Like other hair dryers, the RevAir also comes with heat settings. You only get three with this dryer — high, low, and a no-heat setting similar to a cold shot button. At its highest level, the RevAir only reaches 100ºF, the lowest setting in most flat irons and air dryers. The company explains its air dryer is so effective that less heat is needed than the usual blow-drying.
As for the physical unit, you get a few convenience features. RevAir includes a detachable wand rest you can mount on either side of the base unit. Its heat chamber also comes with a cover when not in use.
Dyson Supersonic Hair Dryer Features
The maximum heat setting on the Supersonic is 221ºF. Meanwhile, airflow levels are categorized into Fast, Medium, and Gentle speeds. The hair dryer also has a cold shot button to set your hairstyle.
Most of these functions are standard for any hair dryer. What sets the
Dyson’s hair dryer is also equipped with a digital motor that spins six times faster than other dryers. But despite its speed, it offers one of the quietest blow drying performances in the market. Lastly, the Supersonic works with different attachments that mount magnetically to the blower head, allowing you to style your hair as you dry it.
Both the RevAir Reverse Hair Dryer and
On paper, these hair dryers are packed with features. But how well do they perform? Based on RevAir hair dryer reviews, the unit delivers its promise of smooth and shiny locks. It’s also one of the faster dryers in the market, capable of tackling thick and coarse hair within 30 to 90 seconds. It does take longer to iron out the bottom layer of your hair, but the efficiency remains impressive.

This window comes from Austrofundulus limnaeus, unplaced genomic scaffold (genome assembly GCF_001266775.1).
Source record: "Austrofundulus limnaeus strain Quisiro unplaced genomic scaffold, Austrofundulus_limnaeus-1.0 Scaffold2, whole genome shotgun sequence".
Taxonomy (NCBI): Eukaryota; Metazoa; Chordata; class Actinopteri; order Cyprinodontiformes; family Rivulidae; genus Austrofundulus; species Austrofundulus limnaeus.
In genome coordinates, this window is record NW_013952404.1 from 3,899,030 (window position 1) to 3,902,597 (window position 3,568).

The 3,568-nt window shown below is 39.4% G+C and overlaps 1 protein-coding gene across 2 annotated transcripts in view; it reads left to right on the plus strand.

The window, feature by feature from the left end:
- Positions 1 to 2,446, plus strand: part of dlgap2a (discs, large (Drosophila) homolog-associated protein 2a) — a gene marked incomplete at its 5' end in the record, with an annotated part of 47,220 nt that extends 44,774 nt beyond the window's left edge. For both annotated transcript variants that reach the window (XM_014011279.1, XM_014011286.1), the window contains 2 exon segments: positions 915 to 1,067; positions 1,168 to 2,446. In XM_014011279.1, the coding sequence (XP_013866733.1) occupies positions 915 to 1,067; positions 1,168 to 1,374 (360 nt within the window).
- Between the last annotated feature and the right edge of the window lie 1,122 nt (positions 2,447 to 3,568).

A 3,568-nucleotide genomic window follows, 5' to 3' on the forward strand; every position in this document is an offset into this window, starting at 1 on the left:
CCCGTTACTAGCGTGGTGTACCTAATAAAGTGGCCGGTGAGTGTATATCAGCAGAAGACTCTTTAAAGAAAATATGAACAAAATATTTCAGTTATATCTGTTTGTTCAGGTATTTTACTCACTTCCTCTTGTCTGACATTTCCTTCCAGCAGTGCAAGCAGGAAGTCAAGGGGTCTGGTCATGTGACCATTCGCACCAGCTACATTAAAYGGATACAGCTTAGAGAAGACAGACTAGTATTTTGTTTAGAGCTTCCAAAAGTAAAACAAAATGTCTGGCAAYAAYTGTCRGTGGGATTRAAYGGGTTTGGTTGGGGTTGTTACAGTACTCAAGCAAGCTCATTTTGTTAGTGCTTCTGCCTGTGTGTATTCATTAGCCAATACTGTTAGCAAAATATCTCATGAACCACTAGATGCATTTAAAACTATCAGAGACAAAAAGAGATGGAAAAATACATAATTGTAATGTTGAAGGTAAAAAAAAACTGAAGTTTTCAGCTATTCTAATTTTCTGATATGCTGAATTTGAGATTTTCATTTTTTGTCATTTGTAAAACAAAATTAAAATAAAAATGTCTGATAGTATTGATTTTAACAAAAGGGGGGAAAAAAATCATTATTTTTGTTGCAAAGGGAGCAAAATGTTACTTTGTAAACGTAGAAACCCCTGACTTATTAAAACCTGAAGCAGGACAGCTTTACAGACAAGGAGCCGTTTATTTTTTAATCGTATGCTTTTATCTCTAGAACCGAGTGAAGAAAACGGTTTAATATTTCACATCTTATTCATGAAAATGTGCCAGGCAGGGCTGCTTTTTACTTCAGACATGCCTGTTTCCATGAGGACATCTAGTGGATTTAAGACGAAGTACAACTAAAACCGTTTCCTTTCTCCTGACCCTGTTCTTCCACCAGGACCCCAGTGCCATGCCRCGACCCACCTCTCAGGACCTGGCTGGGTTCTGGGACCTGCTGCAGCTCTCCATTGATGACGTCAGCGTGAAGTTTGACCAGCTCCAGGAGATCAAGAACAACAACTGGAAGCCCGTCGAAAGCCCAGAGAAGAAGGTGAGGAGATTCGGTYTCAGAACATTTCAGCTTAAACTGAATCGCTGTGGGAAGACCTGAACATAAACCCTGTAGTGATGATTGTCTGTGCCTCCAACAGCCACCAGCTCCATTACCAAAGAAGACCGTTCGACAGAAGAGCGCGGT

The downside to the RevAir is that you’ll need to work on sections of your hair more meticulously. While it shouldn’t be a big deal, feeding your locks into the wand’s chamber can be disconcerting for first-time users. Fortunately, your locks won’t tangle inside. And by pushing air down the direction of your hair, frizz is minimized.
Dyson’s Supersonic blows twice as fast as your average hair dryer. With its air multiplier technology, the air is streamed in a horizontal direction, ensuring every strand is exposed to heat evenly. Hair clogs are also unlikely, thanks to the built-in filter.
With the attachments, the Supersonic can also be used to style your tresses. The diffuser is a favorite among Dyson loyalists, thanks to its ability to reduce frizz and define curls. Mounting these tools is a breeze with the magnetic mechanism. And since the Supersonic works as it goes, you get the edge of going straight to drying while the RevAir requires you to set it up first.
If you want smooth and shiny hair, the RevAir Reverse Air Dryer is a compelling purchase. But if you need to dry and style, opt for the
Is the RevAir worth it? The short answer is yes. While it’s still expensive compared to your average hair dryer, its performance justifies the price tag. It delivers on its promise of smoother and shinier locks at thrice the speed of other hair dryers. Because it dries in reverse, it does take a bit of a learning curve to use. But overall, the investment in mastering the RevAir Reverse Air Dryer is small compared to its returns.
If you want something more portable, the Dyson Supersonic does away with the clutter. Here, there’s no need for bulky base units or cumbersome hoses. But like the RevAir, the
The RevAir Reverse Air Dryer uses vacuum suction to dry your hair. In contrast, the
Yes. The RevAir Reverse Air Dryer’s wand rest is detachable. It can also be mounted on either side of the base unit.
It depends. The
Dyson’s Supersonic hair dryer comes with a two-year warranty.